The Layover in Toronto: Anthony Bourdain’s favourite spots and best quips

The Layover in Toronto: Anthony Bourdain’s favourite spots and best quips

Anthony Bourdain taking bone luge shots at The Black Hoof with Ezra Title; Bourdain with Scott Vivian at Porchetta and Co. (Images: Courtesy of Travel Channel)
 

For last night’s episode of The Layover, Anthony Bourdain and his merry crew squeezed as many of Toronto’s culinary delights as possible into their 30-odd hours in the city (we covered his trip back in July). And while he seemed genuinely impressed with some of what he saw, we’re not gonna lie: it was pretty much Bourdain by the numbers. Quirky store owner? Check! (Olivia Go of Tosho Knife Arts). Local punk band? Check! (Fucked Up). Over-the-top feats of on-air gluttony? Check! (Bone luge at The Black Hoof, expertly administered by Jen Agg). Still, there’s nothing a Torontonian likes better than to be acknowledged by an outsider—from New York, no less. In this respect, the show was a complete success, with Bourdain delivering his trademark razor-sharp backhanded compliments with relative abandon. Below, a roundup of where the Kitchen Confidential author stopped and, more importantly, what he said about it.

  • On arriving downtown via cab: “It’s not a good-looking city. It’s not a good-looking town. You’ve got all the worst architectural fads of the 20th century. That’s crypto-fascist Bauhaus. Mussolini would have been perfectly at home in that one. Looks like every public school in America. And every third-tier public library. ”
  • On the peameal bacon sandwich at Carousel Bakery: “Accept no substitutes.”
  • On the TTC: “Toronto’s subway system works. I urge you to avail yourself of it.”
  • On Tosho Knife Arts: “I find this experience very frustrating because there’s a little voice in my head all the time saying, ‘You must have all of these. Your living room should look like this. Your five-year-old girl will learn to respect knives early.’ Even if I could afford that, I shouldn’t own that. That’s a personality-altering knife. Movies are made about knives like that talking to you.”
  • On Cold Tea: “An excellent example of a refined and wonderful bar, discreetly tucked away from the herd. Enter through an unmarked door, pass by the lady selling authentic dim sum, continue on your way to fine beverages.”
  • On Torontonians’ propensity to mock Céline Dion: “This is a significant argument right away for the virtue of Toronto!”
  • On Torontonians’ propensity to wiggle around strict rules in order to have fun: “So, MacGyver would be the ultimate Torontonian.”
  • Responding to Fucked Up’s Damian Abraham’s contention that no revolving restaurant—and certainly not the CN Tower’s—is ever any good: “No, that’s never existed in the history of the world.”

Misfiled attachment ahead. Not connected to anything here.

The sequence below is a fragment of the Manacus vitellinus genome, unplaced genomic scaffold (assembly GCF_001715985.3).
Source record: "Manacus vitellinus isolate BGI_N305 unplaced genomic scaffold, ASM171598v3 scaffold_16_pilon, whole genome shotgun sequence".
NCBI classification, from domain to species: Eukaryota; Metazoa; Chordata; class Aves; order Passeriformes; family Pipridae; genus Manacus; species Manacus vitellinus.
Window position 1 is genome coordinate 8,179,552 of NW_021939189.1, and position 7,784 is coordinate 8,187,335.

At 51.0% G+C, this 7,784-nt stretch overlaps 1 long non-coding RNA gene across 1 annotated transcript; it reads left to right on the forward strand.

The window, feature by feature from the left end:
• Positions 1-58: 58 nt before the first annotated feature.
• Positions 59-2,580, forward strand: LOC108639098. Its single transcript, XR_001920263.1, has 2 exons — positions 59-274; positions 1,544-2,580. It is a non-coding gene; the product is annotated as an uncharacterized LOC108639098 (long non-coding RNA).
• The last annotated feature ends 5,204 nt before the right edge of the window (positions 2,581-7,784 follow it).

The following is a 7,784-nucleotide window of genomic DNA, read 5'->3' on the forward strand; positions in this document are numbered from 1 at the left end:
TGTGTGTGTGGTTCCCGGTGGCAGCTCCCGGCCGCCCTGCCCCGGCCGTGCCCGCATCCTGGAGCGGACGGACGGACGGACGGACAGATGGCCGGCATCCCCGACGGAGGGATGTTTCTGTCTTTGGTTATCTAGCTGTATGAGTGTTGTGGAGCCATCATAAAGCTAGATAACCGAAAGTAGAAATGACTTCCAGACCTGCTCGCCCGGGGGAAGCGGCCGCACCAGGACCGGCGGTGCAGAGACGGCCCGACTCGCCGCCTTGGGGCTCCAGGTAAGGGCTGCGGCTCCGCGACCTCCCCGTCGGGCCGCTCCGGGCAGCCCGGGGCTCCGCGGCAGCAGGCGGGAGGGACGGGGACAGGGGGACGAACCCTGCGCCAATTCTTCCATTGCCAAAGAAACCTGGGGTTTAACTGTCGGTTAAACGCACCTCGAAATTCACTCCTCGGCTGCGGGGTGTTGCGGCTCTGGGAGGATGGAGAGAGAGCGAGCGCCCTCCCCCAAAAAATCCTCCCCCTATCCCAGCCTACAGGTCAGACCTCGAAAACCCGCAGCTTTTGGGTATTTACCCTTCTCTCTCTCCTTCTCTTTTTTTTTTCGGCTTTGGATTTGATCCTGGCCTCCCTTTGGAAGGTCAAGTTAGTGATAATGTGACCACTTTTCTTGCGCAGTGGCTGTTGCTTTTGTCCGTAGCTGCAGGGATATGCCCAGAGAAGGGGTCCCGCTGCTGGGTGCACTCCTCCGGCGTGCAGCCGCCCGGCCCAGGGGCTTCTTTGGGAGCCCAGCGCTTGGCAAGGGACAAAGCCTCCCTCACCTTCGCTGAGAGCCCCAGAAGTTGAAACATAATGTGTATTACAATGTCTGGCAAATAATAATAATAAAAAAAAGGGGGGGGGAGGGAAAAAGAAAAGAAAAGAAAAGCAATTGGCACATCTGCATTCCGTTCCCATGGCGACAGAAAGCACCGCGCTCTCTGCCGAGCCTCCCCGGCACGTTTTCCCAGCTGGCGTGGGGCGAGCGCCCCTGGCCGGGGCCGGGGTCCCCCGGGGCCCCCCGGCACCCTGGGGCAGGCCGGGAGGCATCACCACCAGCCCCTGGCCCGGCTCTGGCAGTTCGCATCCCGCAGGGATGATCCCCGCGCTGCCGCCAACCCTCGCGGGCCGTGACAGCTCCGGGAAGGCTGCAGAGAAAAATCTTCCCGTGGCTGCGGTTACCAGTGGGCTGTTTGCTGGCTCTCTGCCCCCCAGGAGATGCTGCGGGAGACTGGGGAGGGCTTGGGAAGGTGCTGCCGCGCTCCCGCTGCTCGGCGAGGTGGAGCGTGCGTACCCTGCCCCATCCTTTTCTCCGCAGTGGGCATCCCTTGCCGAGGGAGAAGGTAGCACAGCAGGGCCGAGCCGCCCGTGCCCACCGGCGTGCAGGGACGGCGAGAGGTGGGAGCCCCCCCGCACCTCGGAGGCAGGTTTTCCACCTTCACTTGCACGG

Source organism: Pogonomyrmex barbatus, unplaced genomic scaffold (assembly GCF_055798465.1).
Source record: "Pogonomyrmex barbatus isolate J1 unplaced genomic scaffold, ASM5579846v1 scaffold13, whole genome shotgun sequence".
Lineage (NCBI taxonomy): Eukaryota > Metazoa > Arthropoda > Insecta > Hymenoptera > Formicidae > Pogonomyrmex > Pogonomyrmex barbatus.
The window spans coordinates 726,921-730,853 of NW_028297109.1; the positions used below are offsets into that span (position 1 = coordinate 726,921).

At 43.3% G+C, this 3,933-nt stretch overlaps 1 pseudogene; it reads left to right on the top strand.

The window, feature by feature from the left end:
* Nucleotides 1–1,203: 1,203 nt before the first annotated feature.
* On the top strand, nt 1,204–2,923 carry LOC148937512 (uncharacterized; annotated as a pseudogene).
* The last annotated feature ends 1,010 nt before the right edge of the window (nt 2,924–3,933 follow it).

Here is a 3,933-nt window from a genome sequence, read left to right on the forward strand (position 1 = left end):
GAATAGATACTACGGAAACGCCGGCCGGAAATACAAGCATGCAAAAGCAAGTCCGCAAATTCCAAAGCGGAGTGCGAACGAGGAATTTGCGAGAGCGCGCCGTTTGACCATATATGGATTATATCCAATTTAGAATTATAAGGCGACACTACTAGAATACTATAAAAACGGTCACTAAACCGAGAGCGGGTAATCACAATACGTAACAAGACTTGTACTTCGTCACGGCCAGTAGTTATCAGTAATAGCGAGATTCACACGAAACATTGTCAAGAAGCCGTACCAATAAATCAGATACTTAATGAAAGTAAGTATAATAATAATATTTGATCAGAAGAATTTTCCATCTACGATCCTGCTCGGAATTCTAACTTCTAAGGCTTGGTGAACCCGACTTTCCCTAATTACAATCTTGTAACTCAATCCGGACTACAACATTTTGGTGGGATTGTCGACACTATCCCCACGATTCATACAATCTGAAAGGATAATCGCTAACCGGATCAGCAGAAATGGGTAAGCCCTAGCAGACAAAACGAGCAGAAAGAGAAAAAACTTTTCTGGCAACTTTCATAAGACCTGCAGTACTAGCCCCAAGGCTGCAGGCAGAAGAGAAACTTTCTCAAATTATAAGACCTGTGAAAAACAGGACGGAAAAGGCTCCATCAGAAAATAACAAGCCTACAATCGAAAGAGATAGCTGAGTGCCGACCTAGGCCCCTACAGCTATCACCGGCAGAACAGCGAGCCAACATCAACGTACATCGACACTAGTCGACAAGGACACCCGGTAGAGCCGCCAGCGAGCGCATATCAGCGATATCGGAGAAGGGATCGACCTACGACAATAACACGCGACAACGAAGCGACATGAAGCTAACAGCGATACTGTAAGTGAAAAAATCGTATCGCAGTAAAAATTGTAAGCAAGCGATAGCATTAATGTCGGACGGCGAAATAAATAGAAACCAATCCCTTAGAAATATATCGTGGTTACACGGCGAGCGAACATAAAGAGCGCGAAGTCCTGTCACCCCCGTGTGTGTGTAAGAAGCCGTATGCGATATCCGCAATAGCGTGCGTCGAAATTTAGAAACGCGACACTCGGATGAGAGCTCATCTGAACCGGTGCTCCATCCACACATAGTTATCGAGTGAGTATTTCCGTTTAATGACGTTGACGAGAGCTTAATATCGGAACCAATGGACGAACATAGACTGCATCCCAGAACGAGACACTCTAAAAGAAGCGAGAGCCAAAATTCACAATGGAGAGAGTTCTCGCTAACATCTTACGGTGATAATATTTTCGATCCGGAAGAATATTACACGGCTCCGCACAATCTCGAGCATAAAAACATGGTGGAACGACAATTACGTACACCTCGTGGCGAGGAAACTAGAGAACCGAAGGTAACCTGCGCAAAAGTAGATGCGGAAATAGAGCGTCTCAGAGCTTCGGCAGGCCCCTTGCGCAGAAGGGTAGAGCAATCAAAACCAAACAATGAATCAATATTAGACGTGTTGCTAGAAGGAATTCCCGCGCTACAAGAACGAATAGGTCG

• On having poutine in Toronto: “You’re taking on your enemy at their own game.”
  • On the poutine at Poutini’s: “That’s good—morally wrong, but good….  I know I’m going to get a lot of shit from my friends in Montreal.”
  • On the spicy jerk chicken at Spence’s: “That shit will sober you up, and your burning anus tomorrow morning will serve as a warning to never get so drunk again.”
  • On the scene at Ronnie’s Local 069: “I kinda feel like I wandered into Brooklyn.”
  • On the now-closed Agave y Aguacate: “Some of the most amazing Mexican takeout north of the border—any border. They are moving locations, but catch them wherever they go.”
  • On seeing a show at Comedy Bar: “Canadians are funny. Really funny. In fact, most everybody funny in America actually came from Canada. Nothing I love more than some improv. Actually, no. I hate improv.”
  • On profiling the now-closed Hits and Misses record shop: “I wasted a whole shitload of time on yet another place that isn’t here anymore by air time.”
  • On the new generation of chef-owners in Toronto: “You seem to have caught the Brooklyn spore here. I mean that in a good way.”
  • On The Black Hoof: “The number-one most recommended restaurant in Toronto is easily this place.”
  • On the horse tartare at The Black Hoof: “My daughter is reaching that age where she like ponies. So now I can bring her here. ‘Here’s your fucking pony, right here.’”
  • On Beast: “If I weren’t eating here, by the way, I’d be over at Scott Vivian’s Beast in King West. His food got me here in the first place, after all. And it is delicious…. The man knows the good stuff, and he knows what to do with it.”
  • On the over-the-top fatty creations at The Burger’s Priest: “Insert artery-clogging joke here. How about fingers and toes falling off jokes? Too harsh? Nope. Got gout?”
  • On Forest View Chinese Restaurant: “Toronto does dim sum very, very well. It’s a strength, has been for a long time.”
  • On Canadian tourism ads: “Whoever is in charge of promoting Canada abroad completely have their heads up their asses. It’s all like bears and swatting salmon and Mounties.”
  • On what Toronto really needs for its food scene to become internationally recognized: “Maybe you just need a good slogan. Maybe you already had it. Hogtown. Hogtown, eh? Fuck your town. And my town. And Funky Town. And Flavourtown for that matter, bitches. I want to go to Hogtown. A magical place, for magical animals, where a pig is always turning slowly, slowly on a spit somewhere close, and the scent of bacon lingers like wildflowers in the air. Where cracklings fall freely from the sky at intermittent intervals, and the women folk rub lardo in their hair. Okay, maybe nix that last thing.”
  • Other places Bourdain visits or name checks: The Ritz-Carlton, The Drake Hotel, The Renaissance at Rogers Centre, Chez Vous catering at the Evergreen Brick Works market, The Belleview [sic], Ward’s Island beach, Sneaky Dee’s, The Horseshoe Tavern, The Dakota Tavern, Thirsty and Miserable, Owl of Minerva, Altona Kebab, Bairrada, WVRST, Hits and Misses, Spin Toronto, Cocktail Bar, Rose and Sons, Edulis, Bacchus Roti, California Sandwiches